What is a Spousal IRA?

Shawn Plummer

CEO, The Annuity Expert

What is a Spousal IRA?

A Spousal IRA isn’t a distinct category of retirement accounts; it allows a working spouse to contribute to a non-working spouse’s traditional or Roth IRA. This strategy ensures that homemaking or other non-remunerated endeavors don’t create gaps in retirement savings.

Key Takeaways:

  • Spousal IRA allows working spouse to non-working spouse’s IRA
  • Spousal IRA can be used in either a Roth IRA or a traditional IRA
  • The couple must be legally married and file a joint tax return to open a Spousal IRA
  • Know your contribution limits, as they typically change annually

How to Open a Spousal IRA

Starting a Spousal IRA isn’t super complicated, but you need to be careful and pay attention to details:

  • Select a Custodian: Research financial institutions, focusing on factors like investment options, fees, and customer service. Ensure they offer Spousal IRA services.
  • Initiate the Process: Typically, you’ll start by opening a traditional or Roth IRA in the non-working spouse’s name. During this process, specify that funding will stem from spousal income.
  • Set the Course: Decide the investment strategies align with your retirement goals and risk tolerance. Diversification is key.
  • Regular Contributions: Systematic contributions fortify your financial bulwark. Ensure adherence to the annual contribution limits, which often change yearly and are contingent on various factors, including age.
Spousal Roth Ira

Spousal Roth IRA Vs. Traditional IRA

When opening a spousal IRA, it’s imperative to distinguish between its primary forms: Traditional and Roth. The crux of this decision revolves around tax implications.

  • Traditional Spousal IRA: Contributions potentially qualify for a tax deduction, with taxes deferred until funds are withdrawn in retirement. This route is often advantageous for those foreseeing a lower tax bracket in retirement.
  • Roth Spousal IRA: Contributions are post-tax, meaning no immediate tax benefit exists. However, this strategy culminates in tax-free withdrawals during retirement, proving beneficial for those anticipating a higher retirement income or preferring tax certainty.
Spousal Ira

Eligibility Requirements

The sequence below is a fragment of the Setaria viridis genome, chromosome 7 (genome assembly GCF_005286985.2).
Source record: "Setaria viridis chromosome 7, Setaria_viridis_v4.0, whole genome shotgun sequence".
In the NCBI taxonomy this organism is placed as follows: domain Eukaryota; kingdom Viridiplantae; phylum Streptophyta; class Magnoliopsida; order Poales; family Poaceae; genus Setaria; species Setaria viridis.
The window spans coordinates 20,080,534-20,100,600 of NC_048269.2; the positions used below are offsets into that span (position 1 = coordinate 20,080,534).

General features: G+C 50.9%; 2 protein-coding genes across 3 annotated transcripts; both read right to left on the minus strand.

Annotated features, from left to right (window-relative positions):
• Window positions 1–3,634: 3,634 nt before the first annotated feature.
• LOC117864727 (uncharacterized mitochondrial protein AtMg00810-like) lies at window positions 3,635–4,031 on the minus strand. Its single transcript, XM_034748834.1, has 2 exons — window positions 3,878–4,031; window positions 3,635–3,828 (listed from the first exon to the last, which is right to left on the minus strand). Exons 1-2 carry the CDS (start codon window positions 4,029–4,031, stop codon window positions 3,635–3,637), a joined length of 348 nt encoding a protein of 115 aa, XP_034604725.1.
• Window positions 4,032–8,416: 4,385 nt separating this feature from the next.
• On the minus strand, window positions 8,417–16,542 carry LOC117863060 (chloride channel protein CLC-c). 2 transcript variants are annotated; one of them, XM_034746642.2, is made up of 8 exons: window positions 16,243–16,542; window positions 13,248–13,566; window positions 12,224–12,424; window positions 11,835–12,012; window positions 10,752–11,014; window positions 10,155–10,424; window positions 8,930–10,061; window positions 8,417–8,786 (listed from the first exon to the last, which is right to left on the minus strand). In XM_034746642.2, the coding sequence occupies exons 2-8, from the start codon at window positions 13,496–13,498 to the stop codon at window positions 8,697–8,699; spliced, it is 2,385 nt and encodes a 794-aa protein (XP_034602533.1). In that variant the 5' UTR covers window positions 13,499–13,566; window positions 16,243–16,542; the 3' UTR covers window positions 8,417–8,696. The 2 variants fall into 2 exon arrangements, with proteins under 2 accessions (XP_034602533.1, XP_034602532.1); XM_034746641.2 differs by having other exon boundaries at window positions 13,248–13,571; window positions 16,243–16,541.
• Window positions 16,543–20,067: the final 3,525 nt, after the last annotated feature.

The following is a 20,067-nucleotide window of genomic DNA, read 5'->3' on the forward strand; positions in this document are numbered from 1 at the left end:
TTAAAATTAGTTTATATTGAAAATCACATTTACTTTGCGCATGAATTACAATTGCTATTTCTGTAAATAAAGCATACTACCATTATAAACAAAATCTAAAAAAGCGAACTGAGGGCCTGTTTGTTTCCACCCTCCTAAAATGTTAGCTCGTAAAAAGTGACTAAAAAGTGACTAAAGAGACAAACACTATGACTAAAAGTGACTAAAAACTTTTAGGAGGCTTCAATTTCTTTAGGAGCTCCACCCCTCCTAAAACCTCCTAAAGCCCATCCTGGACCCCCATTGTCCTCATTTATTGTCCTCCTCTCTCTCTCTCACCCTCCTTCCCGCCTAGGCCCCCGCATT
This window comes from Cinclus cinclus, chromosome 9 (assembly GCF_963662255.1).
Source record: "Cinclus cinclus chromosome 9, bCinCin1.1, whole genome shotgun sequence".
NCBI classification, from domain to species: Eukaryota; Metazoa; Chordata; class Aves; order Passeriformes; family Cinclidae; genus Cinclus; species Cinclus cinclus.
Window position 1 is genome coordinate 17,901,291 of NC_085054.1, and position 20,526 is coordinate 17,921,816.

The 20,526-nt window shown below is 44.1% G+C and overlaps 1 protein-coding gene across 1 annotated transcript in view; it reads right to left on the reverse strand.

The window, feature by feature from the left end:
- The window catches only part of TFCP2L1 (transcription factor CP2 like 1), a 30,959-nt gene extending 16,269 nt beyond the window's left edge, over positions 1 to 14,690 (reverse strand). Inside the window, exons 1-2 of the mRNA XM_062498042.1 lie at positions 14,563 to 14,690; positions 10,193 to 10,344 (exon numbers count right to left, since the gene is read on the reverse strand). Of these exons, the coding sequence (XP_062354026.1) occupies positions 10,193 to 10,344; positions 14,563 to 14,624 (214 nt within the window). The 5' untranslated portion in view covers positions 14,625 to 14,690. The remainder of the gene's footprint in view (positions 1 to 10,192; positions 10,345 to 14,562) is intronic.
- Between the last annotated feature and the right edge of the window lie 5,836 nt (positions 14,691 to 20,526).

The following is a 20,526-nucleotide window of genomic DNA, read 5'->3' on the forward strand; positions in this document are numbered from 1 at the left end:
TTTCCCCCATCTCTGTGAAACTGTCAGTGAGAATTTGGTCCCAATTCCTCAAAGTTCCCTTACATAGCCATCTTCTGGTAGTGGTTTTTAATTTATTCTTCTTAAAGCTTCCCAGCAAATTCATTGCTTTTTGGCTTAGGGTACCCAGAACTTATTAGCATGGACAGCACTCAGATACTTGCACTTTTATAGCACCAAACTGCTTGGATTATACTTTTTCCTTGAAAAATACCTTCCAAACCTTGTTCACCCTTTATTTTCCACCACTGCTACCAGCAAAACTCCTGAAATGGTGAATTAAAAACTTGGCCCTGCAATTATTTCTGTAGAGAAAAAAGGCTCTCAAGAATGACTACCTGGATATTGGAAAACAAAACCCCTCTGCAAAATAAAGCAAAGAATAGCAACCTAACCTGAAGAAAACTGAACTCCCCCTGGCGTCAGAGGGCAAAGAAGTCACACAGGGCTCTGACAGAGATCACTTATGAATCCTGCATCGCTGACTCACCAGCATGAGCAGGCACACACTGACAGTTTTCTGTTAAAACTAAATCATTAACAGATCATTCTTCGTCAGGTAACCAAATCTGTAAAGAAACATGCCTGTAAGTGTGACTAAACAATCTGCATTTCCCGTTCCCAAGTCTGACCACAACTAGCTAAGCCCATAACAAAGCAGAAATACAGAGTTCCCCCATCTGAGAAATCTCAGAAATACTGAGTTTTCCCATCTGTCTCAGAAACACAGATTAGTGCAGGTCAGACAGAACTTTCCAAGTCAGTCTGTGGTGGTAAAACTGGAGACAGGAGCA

The couple must be legally married and file a joint tax return to open a Spousal IRA. The working spouse must have earned income equal to or higher than the total IRA contributions to both accounts. The non-working spouse must be under 70 1/2 and have a valid Social Security or tax identification number.

FeatureTraditional Spousal IRARoth Spousal IRA
EligibilityMarried couples filing jointly, with at least one spouse earning income.Married couples filing jointly, with at least one spouse earning income. Income limits apply.
Tax Treatment of ContributionsContributions may be tax-deductible in the year they are made.Contributions are made with after-tax dollars; no tax deduction for contributions.
Contribution Limits (2024)$7,000 ($8,000 if age 50 or older, due to catch-up contributions).$7,000 ($8,000 if age 50 or older, due to catch-up contributions).
Income Limits for ContributionsNo income limits for contributions, but tax deductibility phases out if either spouse has a workplace retirement plan and they reach certain income thresholds.Eligibility to contribute phases out at higher income levels.
Tax on WithdrawalsWithdrawals in retirement are taxed as ordinary income.Qualified withdrawals are tax-free in retirement.
Required Minimum Distributions (RMDs)RMDs must begin at age 73.No RMDs during the original account holder’s lifetime.
Early Withdrawal PenaltiesWithdrawals before age 59½ may be subject to taxes and a 10% penalty, with certain exceptions.Withdrawals of earnings before age 59½ may be subject to taxes and a 10% penalty, unless an exception applies. Contributions can be withdrawn anytime without penalty.